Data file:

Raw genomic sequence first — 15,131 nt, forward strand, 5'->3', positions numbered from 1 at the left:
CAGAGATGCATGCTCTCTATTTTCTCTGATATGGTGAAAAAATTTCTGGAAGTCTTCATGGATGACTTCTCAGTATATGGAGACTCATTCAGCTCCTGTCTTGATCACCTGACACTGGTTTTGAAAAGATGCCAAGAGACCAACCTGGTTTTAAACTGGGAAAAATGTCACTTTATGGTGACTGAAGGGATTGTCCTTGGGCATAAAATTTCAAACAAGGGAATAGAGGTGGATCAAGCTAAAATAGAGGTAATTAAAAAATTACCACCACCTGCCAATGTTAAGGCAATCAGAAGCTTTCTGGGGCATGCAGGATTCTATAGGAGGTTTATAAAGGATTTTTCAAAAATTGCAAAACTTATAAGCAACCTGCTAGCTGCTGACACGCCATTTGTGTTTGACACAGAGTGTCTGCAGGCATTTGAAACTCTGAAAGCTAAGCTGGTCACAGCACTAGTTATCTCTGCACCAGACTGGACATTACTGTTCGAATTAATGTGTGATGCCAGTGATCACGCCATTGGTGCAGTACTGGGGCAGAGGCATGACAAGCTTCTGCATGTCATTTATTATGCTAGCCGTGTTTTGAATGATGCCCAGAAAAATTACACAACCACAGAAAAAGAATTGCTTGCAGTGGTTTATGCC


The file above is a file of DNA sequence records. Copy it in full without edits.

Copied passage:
Raw genomic sequence first — 15,131 nt, forward strand, 5'->3', positions numbered from 1 at the left:
CAGAGATGCATGCTCTCTATTTTCTCTGATATGGTGAAAAAATTTCTGGAAGTCTTCATGGATGACTTCTCAGTATATGGAGACTCATTCAGCTCCTGTCTTGATCACCTGACACTGGTTTTGAAAAGATGCCAAGAGACCAACCTGGTTTTAAACTGGGAAAAATGTCACTTTATGGTGACTGAAGGGATTGTCCTTGGGCATAAAATTTCAAACAAGGGAATAGAGGTGGATCAAGCTAAAATAGAGGTAATTAAAAAATTACCACCACCTGCCAATGTTAAGGCAATCAGAAGCTTTCTGGGGCATGCAGGATTCTATAGGAGGTTTATAAAGGATTTTTCAAAAATTGCAAAACTTATAAGCAACCTGCTAGCTGCTGACACGCCATTTGTGTTTGACACAGAGTGTCTGCAGGCATTTGAAACTCTGAAAGCTAAGCTGGTCACAGCACTAGTTATCTCTGCACCAGACTGGACATTACTGTTCGAATTAATGTGTGATGCCAGTGATCACGCCATTGGTGCAGTACTGGGGCAGAGGCATGACAAGCTTCTGCATGTCATTTATTATGCTAGCCGTGTTTTGAATGATGCCCAGAAAAATTACACAACCACAGAAAAAGAATTGCTTGCAGTGGTTTATGCC